A group of customers 140 may consist of, for example, one or more customers 140 evaluated as a group. Customers 140 may be grouped according to a size of customer 140 (e.g., number of employees, market value of customer 140, etc.), objective and/or subjective value of customer 140 to the product distributor (e.g., future value, present value, subjective value, objective value, etc.), a volume of orders from customer 140, a sales relationship between customer 140 and the product distributor (e.g., parent dealer, child dealer, etc.), and the like. In one exemplary embodiment, the group of customers 140 may include every customer 140.

Alternatively and/or additionally, claim management computing system 110 may evaluate one or more customers 140 and claims 150 to determine one or more average values associated with customer 140 in relationship to one or more categories of products. For example, claim management computing system 110 may categorize one or more claims 150 according to one or more categories of products based on certain data, such as, for example, types of products, a sales volume of one or more products, and/or value of the one or more products. Claim management computing system 110 may evaluate one or more customers 140 and one or more claims 150 to determine an average number of claims 150 per customer 140 within each of the one or more predetermined categories of products.

Claim computing management system 110 may determine one or more threshold values (step 215). The one or more threshold values may be associated with the determined average. In one exemplary embodiment, the one or more threshold values may be multiples of a standard deviation from the determined mean average (e.g., 1σ, 2σ, 3σ, 4σ, etc.). The standard deviation may be calculated using any suitable formula, as is known in the art. For example, claim management computing system 110 may use Eq. 1 below to calculate the standard deviation.

σ(r)=1Ni=1N(xi-r)2Eq.1

    • where:
      • σ(r) is the Standard Deviation;
      • N is the Sample Size;
      • xi is the Value of Each Sample; and
      • r is the Sample Mean.

Once claim management computing system 110 determines an average and one or more threshold values, claim management computing system 110 may calculate one or more average values for each customer 140 (step 220). One or more average values for each customer 140 may include, for example, an average number of claims per order for that customer 140, an average number of claims 150 for that customer 140, an average number of claims 150 per number of products ordered by that customer 140, etc. In one exemplary embodiment, claim management computing system 110 may determine a mean average number of claims per 10,000 products ordered by that customer 140. For instance, claim management computing system 110 may compute a mean average value by adding up the numbers in a sample and dividing that answer by the sample size.

Claim management computing system 110 may then identify one or more customers 140 that exceed a pre-determined one or more threshold values (step 225). For example, using the data calculated in step 210, 215, and 220, claim management computing system 110 may identify one or more customers 140 greater than or equal to a threshold value of 3σ. Alternatively and/or additionally, claim management computing system 110 may identify one or more customers 140 falling within the range of greater than or equal to 2σ and less than 3σ, greater than or equal to 1σ and less than 2σ, etc. Claim management computing system 110 may store this information in database 115 for further processing consistent with certain disclosed embodiments.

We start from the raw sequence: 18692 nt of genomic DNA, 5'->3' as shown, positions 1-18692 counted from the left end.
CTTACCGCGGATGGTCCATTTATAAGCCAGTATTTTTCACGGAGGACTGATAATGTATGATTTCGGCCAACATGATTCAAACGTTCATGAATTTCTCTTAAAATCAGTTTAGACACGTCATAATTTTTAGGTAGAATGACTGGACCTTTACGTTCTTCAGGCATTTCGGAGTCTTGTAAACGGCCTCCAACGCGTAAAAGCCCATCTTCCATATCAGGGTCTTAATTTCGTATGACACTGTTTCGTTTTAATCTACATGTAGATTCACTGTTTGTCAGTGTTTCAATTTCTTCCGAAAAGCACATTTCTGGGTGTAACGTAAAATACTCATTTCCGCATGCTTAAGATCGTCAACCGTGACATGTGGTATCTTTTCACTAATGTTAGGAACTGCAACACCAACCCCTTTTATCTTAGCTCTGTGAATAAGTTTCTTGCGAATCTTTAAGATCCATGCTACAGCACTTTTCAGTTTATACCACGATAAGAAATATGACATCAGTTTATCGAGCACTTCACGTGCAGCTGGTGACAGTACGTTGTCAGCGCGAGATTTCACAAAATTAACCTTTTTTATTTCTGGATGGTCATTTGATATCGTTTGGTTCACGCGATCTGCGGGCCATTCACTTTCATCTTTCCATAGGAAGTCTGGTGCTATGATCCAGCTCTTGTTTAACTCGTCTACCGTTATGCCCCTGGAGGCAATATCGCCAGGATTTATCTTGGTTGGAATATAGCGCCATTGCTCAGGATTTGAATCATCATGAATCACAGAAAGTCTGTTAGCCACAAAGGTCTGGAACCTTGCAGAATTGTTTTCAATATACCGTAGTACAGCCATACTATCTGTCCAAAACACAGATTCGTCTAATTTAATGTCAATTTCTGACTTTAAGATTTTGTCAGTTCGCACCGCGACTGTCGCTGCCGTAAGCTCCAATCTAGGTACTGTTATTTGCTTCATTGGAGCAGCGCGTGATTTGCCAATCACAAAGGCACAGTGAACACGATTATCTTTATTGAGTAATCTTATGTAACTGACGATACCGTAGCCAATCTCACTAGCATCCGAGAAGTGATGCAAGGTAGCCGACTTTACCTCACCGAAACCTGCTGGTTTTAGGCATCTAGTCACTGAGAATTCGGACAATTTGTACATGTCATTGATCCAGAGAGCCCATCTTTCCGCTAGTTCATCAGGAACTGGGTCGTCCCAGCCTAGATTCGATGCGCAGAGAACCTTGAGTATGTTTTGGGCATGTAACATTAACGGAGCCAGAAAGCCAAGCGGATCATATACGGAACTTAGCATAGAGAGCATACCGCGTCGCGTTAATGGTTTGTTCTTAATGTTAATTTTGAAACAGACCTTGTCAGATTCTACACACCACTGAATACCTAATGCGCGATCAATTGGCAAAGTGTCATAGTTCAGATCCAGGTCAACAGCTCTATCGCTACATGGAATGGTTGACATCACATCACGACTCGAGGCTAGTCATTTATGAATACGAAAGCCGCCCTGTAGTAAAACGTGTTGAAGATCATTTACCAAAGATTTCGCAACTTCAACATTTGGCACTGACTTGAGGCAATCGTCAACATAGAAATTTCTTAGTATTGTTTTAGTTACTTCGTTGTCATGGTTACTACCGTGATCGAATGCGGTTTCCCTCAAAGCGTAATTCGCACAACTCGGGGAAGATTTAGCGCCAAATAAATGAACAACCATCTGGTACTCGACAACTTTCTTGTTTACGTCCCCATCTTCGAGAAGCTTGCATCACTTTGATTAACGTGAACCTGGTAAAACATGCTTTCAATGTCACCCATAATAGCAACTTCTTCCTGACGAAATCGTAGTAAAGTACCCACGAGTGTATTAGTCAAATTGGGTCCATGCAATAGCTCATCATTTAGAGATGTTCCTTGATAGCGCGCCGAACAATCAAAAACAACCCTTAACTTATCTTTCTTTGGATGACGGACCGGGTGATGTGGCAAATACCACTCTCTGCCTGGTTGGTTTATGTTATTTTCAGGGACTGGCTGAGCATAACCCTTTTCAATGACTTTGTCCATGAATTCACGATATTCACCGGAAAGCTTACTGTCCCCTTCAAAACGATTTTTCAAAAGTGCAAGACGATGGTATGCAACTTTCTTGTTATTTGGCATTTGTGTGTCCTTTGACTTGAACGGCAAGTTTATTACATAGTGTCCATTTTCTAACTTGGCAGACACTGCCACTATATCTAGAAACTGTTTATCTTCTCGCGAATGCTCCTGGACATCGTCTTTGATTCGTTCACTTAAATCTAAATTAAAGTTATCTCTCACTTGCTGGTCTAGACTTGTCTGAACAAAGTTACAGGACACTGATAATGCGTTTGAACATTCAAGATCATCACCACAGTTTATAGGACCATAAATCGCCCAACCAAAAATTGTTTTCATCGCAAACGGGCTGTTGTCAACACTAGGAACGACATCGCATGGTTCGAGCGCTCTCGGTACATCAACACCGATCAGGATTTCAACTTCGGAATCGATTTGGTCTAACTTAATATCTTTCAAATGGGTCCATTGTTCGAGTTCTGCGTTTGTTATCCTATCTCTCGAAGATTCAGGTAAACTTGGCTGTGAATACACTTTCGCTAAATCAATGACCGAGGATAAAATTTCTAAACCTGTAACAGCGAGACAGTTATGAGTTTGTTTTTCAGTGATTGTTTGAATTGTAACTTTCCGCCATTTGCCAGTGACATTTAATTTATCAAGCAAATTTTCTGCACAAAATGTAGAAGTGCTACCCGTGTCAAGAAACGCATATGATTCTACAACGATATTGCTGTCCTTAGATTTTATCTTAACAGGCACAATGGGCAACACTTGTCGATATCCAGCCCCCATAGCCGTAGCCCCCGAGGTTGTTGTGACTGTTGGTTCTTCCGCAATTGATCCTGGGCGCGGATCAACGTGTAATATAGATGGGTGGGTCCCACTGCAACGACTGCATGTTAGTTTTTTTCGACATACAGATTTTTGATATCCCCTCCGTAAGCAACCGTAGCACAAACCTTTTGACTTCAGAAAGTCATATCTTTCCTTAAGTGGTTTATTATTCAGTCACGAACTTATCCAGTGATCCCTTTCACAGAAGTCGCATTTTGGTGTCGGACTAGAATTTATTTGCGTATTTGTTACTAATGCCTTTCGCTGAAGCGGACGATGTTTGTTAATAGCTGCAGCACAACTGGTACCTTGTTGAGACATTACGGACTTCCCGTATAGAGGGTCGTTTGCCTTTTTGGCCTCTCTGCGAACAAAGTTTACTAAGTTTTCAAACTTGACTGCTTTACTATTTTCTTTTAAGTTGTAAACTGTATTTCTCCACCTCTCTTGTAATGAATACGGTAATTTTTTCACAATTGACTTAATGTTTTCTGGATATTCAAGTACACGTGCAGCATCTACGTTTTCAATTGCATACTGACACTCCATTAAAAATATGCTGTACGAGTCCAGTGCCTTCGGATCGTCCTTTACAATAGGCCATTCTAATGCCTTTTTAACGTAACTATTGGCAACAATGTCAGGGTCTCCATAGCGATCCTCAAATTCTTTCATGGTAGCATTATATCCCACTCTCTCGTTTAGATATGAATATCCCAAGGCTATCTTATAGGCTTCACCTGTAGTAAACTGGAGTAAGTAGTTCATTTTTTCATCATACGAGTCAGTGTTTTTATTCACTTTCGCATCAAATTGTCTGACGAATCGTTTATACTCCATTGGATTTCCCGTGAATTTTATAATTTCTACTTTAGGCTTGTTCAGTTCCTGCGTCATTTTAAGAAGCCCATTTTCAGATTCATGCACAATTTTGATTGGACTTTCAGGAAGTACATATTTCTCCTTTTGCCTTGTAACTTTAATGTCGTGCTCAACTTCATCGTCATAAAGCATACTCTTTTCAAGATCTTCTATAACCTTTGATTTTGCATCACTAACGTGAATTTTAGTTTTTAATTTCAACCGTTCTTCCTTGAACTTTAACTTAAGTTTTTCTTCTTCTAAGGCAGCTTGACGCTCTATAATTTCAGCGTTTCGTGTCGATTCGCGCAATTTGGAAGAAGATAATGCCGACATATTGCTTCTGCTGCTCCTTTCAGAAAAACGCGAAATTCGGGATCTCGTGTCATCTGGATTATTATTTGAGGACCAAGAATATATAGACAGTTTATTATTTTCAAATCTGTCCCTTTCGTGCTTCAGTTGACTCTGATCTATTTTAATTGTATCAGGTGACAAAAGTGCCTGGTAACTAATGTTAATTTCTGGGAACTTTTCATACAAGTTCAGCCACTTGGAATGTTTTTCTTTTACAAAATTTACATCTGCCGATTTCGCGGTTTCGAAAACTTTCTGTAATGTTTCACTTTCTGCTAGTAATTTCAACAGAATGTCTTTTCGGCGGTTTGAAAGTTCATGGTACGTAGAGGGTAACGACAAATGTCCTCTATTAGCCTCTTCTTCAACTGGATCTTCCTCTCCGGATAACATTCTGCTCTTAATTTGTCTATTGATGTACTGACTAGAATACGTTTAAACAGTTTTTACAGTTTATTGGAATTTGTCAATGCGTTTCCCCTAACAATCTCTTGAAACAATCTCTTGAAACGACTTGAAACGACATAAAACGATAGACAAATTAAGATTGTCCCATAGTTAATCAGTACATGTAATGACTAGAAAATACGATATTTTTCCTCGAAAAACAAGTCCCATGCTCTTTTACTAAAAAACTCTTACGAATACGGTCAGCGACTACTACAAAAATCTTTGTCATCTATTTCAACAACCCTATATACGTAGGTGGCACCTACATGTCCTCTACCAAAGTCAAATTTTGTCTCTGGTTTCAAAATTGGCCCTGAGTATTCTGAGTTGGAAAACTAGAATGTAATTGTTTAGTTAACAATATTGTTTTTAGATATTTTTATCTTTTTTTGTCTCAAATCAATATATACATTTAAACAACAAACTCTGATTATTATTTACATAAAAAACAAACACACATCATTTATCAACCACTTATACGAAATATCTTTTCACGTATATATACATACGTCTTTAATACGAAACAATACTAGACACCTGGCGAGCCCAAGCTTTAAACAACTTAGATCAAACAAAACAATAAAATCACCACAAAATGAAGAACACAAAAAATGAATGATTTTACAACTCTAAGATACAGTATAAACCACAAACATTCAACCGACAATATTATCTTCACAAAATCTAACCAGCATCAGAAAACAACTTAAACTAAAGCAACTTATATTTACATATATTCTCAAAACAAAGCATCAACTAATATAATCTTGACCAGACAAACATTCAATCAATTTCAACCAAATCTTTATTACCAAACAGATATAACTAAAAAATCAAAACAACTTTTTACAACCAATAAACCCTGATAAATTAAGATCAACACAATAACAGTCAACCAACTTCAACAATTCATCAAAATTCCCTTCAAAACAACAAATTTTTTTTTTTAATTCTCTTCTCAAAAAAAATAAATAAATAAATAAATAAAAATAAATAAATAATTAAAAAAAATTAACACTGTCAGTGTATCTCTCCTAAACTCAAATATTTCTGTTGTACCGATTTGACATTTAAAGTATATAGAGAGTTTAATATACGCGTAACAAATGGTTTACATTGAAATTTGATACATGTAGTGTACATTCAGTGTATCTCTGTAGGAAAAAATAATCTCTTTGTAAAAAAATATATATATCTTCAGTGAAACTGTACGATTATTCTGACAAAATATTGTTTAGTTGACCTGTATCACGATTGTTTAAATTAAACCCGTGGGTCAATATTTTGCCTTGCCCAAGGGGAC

Claim management computing system 110 may perform the steps of flowchart 200 periodically. In some embodiments, claim management computing system 110 may be configured to automatically evaluate and/or re-evaluate the data at predetermined periods of time (e.g., annually, biennially, semiannual, quarterly, monthly, weekly, daily, etc.). In one exemplary embodiment, claim management computing system 110 may evaluate the data on a quarterly basis. Alternatively and/or additionally, the data may be evaluated and/or re-evaluated based on a predetermined event (e.g., regularly scheduled time intervals, specified number of claims, claims for items having a specified dollar amount, sales volume, and/or velocity [i.e., rate at which an item is sold], etc.). In another embodiment, claim management computing system 110 may process a list of claim records when one or more claims are received and/or processed. Alternatively and/or additionally, claim management computing system 110 may process a list of claims 150 when prompted, requested, instructed, or otherwise directed by an authorized user. In addition, claim management computing system 110 may include every claim initiated during a predetermined period of time (e.g., annually, biennially, semiannual, quarterly, monthly, weekly, daily, etc.). In one exemplary embodiment, claim management computing system 110 may include every claim initiated during a quarter.